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Posted: Oct 26, 2015
Reversibly bistable materials could revolutionize flexible electronics
(Nanowerk Spotlight) Rollable displays and other flexible, stretchable electronic systems are often enabled by the successful integration of nanostructured materials. Most commercially available flexible electronic circuits and devices are fabricated on flexible plastic substrates, such as polymeric amides, PEEK polymers, or transparent conductive polyester films. Although these substrates can be easily bent and rolled up, they cannot be used to fabricate rollable display-integrated gadgets that are fixed at a rigid perpendicular position on their own.
Expect future generations of smartphones to be flexible. Already, Apple has been granted a patent for 'Flexible electronic devices' (U.S. Patent 8,929,085) that comprises a flexible housing and a flexible display screen and Samsung has a similar patent application pending (US 14/272,715).
This is where the need for a mechanically flexible and reversibly bistable material – a material that can assume two stable states: a flexibly rolled state and an independently unbent state – arises.
For the first time, a research team at King Abdullah University of Science and Technology, (KAUST) has now used a reversibly bistable material to demonstrate flexible electronics. In addition, the scientists introduced a performance metric – the cumulative impact budget — which takes into account the impact force imparting an impulse on the silicon fabric during the mechanical deformation of the substrate.
Digital photograph of transferred MOSFET silicon die onto metallic bistable structure. (Image: Prof. Muhammad Mustafa Hussain, KAUST)
"We investigated the mechanical and electronic aspects of flexible, inorganic field-effect transistors physically supported by a mechanically bistable metallic substrate," Muhammad Mustafa Hussain, an Associate Professor of Electrical Engineering at KAUST, summarizes the effort. "Our work combines basic and applied studies with findings that are supported by experimental data – semiconductor device analysis, scanning electron microscopy, energy-dispersive X-ray, and high-speed imaging – and theoretical discussion: impulse-momentum theory and approximation, and prediction of the kinetic energy losses and magnitude of impulsive forces with respect to impact speeds."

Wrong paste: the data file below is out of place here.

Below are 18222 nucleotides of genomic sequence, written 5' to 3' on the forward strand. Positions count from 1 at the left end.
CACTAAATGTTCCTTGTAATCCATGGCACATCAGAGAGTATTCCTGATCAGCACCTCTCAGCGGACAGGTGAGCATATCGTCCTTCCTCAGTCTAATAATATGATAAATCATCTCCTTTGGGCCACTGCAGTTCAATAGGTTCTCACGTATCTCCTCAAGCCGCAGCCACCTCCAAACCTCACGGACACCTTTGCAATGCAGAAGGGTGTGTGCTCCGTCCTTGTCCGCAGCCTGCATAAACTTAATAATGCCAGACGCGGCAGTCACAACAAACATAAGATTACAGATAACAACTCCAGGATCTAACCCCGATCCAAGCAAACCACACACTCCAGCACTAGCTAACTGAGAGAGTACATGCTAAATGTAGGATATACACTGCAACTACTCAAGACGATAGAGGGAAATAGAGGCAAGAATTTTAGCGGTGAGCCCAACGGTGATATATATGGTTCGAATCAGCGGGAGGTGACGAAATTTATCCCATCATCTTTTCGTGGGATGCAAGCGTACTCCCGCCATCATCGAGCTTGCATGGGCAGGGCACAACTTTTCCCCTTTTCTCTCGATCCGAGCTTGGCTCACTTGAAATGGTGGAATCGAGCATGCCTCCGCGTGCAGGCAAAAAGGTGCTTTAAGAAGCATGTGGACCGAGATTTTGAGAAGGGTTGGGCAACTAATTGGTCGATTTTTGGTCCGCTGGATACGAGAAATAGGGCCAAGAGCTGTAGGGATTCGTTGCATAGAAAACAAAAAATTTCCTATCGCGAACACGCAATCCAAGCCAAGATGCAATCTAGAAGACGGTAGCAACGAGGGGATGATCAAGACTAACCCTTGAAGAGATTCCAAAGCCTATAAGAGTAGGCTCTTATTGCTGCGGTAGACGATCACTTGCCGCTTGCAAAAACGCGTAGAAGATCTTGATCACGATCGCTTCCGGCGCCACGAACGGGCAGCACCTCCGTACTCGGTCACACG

"This is the first demonstration and discussion of the effectiveness of a reversibly bistable material for free-form electronics," Nasir Alfaraj, a PhD student in Hussain's group and the paper's first author, tells Nanowerk. "The material we used to form the bistable substrate is a porous iron-carbon metal alloy, which is inexpensive and commonly used in the fabrication of commercially available cycling safety wristbands and a variety of ankle bracelets for orthopedic health care. This motivated us to work with low-cost, commonly available material and extend its functionality through the integration of logic and control components in order to create practical flexible display devices."
To fabricate their device, the team attached a flexible silicon-based metal-oxide-semiconductor field-effect transistor (MOSFET) on a mechanically flexible and optically-semitransparent porous silicon onto this metallic bracelet.
This material platform has two stable and reversible mechanical states: stretched and rolled. Surface, cross-sectional, and elemental composition nanoscale examinations of the thin metallic structure, along with electrical measurements of the transistors, show that although the distribution of nanopores throughout the structure allows the metal alloy to internally absorb strain energy and hence achieve flexibility. Nevertheless, the transistor devices on the thin silicon fabric maintained their integrity after accumulating an impulsive force budget about 300 times higher than the force that average adults experience as a result of their weight.
This work could have a significant impact on the electronics industry and open the door to commercializing flexible, large electronic devices. Reversibly bistable flexible transistors can be used in a variety of applications, including optoelectronic devices in which LEDs are controlled by reversibly bistable flexible transistors. As such transistors can handle high drive currents, they can be used to realize foldable display devices.
The researchers note that reversibly bistable electronics can also aid in the development of practical orthopedic tools and technologies that employ electronic devices required to handle high physical force loads.
As a next step, the team plans to design and demonstrate a naturally flexible and reversibly bistable polymer to be integrated with state-of-the-art logic and radio-frequency electronic devices.
"Several challenges need to be overcome before we realize a fully functional, mechanically bistable electronic system," cautions Hussain. "They include the integration of modern and more complicated electronic devices based on CMOS technology and the development of an easily influenced, bistable substrate to house such devices."